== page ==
The program covers climate change, conservation, water resources management, legislative and regulatory issues, and public affairs. Attendees can earn contact hours for the Distribution & Plant Operations, Manufacturers/Associates, Small Systems & Water Quality tracks, most Sunday Workshops, and facility tours.

The association also will host its fourth annual Career Fair for students, young professionals, and job seekers from 1-4 p.m. June 10.

To see the conference at a glance, visit

Exhibitors will offer expert insight and hands-on understanding for everything from pipes to valves, meters to hydrants, engineering services to tank-related companies, membrane filtration systems to laboratory equipment, and security to wastewater.

The association will once again stage the New Product Technology Showcase, featuring cutting-edge products and technologies to address the challenges facing the water industry. Exhibitors must apply to participate in this exclusive area, chosen from applicants by AWWA volunteers.

Conference attendees also will be able to attend informative exhibitor education sessions. Participants can attend small-group presentations at exhibitor booths, earn CEUs, and get specific information on products and processes.

Sessions will be offered on backflow prevention equipment, disinfection equipment, filters and aeration equipment, and SCADA/GIS systems.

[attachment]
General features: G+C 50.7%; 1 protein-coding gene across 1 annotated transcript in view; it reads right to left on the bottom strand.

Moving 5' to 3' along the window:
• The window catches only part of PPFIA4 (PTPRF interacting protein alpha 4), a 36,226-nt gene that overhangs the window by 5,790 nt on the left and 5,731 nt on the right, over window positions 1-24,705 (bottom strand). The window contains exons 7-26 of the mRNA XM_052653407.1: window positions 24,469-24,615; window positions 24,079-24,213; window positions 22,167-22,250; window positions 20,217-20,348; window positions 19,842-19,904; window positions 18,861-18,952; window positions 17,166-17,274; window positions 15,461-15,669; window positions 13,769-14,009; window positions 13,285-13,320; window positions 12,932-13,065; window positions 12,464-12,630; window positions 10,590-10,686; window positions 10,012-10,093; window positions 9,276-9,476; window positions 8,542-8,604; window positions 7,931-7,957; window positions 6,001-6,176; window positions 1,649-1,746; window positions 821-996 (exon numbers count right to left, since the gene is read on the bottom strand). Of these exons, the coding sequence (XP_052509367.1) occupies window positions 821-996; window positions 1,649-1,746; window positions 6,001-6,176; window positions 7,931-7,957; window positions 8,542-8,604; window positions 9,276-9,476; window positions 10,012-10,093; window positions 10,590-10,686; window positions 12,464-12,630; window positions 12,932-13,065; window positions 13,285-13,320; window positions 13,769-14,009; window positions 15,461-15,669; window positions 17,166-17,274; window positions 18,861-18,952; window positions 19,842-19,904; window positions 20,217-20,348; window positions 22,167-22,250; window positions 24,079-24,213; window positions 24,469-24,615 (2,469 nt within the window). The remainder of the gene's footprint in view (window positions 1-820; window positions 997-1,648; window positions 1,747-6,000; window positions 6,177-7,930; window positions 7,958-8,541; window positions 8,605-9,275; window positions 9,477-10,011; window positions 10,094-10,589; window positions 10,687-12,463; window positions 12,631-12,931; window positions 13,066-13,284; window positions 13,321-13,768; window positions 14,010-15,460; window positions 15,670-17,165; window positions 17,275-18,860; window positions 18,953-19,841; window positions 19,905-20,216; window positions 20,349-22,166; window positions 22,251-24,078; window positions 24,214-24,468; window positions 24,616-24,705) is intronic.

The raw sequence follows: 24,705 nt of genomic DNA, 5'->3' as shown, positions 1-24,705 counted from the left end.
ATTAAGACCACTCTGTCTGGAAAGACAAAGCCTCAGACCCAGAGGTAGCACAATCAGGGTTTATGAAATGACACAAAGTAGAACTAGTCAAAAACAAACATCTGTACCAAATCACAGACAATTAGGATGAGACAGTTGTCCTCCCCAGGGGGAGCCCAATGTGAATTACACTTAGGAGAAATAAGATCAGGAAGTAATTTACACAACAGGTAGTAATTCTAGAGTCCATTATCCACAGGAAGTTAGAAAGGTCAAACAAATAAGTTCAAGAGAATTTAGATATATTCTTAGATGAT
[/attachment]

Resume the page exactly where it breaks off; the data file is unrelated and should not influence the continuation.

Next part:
The annual and always entertaining Pipe-Tapping Contest, Top Ops Competition, Meter Madness, and the “Best of the Best” Water Taste Test will be held as well.

Convention Hall Fun Facts

When the Georgia World Congress Center opened in 1976, it became the first state-owned and operated major convention center in the United States.

The Congress Center's Building B exhibit halls are more than twice as long as Atlanta's highest skyscraper is high. From one end of these halls to the other, the Earth curves 3/4 inch.

Including meeting rooms, galleries, exhibit halls, kitchens and storerooms, there are more than 90 acres of floor area (3.9 million square feet) on multiple levels throughout the GWCC. The 33,000-square-foot Thomas Murphy Ballroom is on a level equal to that of an 11-story building.

More than a million guests attend functions at the GWCC annually. As many as 125,000 have attended a single event. One of the larger single-dinner functions served more than 8,500 guests, who consumed 5,000 lbs. of beef tenderloin, 800 pecan pies and 3 tons of vegetables.

The Building C entrance lobby is over 1,000 feet long, 80 feet wide and over 90 feet high, making it large enough to hold the Titanic (882 feet long, 92 feet 6 inches wide, and 60 feet 6 inches from the waterline to the main deck).

Tough Times for Atlanta
Although Atlanta has not started rationing drinking water, Gov. Sonny Perdue has signed a law that overrides the city's watering restrictions. As of May 15, residents have to follow state-approved guidelines for hand watering as well as operating their landscape irrigation systems.
The World Congress Center, which was damaged by a tornado on March 14, has completed all repairs and actually reopened the facility after only 42 days of construction, which included repairing the roof.

Atlanta, the capital of Georgia’s capital, has more than 5 million people who call the metro area home. In recent years, it has transitioned from a regional commerce center to one of international influence. The city hosted the summer Olympic Games in 1996.

Click here to visit our ACE08 Featured Exhibitors article.

About the Author

L.K. Williams is editor of Water and Wastewater News.